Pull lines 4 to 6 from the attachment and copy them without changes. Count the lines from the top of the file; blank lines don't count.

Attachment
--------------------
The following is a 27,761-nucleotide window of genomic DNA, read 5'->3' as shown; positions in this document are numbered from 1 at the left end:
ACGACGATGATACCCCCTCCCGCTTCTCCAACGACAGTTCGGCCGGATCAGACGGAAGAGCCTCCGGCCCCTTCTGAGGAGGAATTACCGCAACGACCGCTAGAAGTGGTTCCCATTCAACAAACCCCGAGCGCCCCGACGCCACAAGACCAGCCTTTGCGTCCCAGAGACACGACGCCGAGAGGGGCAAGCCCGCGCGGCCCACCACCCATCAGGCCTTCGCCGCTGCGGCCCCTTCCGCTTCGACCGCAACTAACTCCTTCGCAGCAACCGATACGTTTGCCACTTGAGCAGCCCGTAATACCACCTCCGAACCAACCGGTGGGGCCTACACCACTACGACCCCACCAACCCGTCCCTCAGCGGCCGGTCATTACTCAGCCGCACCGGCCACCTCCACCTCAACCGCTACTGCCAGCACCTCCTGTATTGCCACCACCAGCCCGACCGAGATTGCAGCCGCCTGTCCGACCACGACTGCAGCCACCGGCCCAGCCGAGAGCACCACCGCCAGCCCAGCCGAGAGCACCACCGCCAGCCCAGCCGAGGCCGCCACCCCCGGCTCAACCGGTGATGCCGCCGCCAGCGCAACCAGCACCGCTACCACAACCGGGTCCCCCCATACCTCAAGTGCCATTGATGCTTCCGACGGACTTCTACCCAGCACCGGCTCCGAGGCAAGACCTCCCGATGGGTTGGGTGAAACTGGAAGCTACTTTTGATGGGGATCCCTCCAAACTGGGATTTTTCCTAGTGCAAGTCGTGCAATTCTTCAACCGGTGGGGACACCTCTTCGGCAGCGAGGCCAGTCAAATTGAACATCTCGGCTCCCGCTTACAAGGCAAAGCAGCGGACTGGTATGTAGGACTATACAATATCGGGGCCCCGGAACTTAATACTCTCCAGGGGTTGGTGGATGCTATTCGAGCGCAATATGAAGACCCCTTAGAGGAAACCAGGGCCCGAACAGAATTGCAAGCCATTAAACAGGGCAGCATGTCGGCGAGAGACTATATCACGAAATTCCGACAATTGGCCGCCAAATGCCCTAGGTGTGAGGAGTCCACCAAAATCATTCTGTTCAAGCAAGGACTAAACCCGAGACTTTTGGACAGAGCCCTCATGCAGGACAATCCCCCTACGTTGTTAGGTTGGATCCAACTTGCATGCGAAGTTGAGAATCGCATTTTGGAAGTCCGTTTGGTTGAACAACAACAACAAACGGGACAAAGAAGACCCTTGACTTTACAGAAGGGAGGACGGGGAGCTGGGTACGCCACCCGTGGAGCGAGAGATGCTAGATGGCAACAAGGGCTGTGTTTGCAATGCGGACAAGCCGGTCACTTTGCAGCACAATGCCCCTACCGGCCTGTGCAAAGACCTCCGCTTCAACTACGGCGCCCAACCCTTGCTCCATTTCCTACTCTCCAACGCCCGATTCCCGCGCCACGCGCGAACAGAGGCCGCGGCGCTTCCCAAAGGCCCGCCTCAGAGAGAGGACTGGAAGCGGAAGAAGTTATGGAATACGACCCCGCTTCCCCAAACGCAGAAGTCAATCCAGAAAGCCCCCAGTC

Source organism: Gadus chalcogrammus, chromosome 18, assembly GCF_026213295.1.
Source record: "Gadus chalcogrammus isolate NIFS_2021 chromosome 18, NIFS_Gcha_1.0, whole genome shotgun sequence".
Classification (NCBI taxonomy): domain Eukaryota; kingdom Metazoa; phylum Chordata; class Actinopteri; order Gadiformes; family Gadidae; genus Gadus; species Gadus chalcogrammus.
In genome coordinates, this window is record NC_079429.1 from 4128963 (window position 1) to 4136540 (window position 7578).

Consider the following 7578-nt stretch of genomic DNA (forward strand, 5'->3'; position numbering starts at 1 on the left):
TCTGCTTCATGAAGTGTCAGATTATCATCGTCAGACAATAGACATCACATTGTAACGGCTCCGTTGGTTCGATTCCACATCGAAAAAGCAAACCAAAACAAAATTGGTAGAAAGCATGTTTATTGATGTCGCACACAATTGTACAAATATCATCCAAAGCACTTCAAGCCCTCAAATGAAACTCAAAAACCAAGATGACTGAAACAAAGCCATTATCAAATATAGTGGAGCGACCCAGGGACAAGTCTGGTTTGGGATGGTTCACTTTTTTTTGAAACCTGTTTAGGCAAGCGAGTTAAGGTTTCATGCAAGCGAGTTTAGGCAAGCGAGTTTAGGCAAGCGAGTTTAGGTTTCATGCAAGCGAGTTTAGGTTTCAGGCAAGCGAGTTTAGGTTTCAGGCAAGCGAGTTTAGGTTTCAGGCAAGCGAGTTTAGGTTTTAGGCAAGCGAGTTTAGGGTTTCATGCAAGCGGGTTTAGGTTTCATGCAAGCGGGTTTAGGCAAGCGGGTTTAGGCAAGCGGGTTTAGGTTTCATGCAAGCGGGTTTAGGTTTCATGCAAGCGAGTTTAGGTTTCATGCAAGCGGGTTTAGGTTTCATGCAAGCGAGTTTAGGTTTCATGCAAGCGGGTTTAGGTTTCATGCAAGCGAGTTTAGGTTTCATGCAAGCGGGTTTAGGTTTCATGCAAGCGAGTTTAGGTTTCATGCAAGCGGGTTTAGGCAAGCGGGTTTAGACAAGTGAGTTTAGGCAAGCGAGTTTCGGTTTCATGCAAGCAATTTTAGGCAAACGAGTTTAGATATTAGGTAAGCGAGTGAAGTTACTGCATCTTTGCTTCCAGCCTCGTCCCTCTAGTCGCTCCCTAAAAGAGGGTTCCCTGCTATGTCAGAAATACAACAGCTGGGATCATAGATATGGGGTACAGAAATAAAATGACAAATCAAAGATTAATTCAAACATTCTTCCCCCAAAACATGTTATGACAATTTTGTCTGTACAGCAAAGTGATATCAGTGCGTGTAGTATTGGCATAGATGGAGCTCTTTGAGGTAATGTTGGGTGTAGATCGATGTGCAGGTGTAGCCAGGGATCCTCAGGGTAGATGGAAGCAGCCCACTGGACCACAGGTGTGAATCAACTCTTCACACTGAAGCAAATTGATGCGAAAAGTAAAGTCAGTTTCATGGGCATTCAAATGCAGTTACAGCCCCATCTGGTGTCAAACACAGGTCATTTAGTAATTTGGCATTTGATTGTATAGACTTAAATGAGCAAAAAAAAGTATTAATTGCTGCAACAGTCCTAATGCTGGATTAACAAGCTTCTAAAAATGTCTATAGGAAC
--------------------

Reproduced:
Source record: "Gadus chalcogrammus isolate NIFS_2021 chromosome 18, NIFS_Gcha_1.0, whole genome shotgun sequence".
Classification (NCBI taxonomy): domain Eukaryota; kingdom Metazoa; phylum Chordata; class Actinopteri; order Gadiformes; family Gadidae; genus Gadus; species Gadus chalcogrammus.
In genome coordinates, this window is record NC_079429.1 from 4128963 (window position 1) to 4136540 (window position 7578).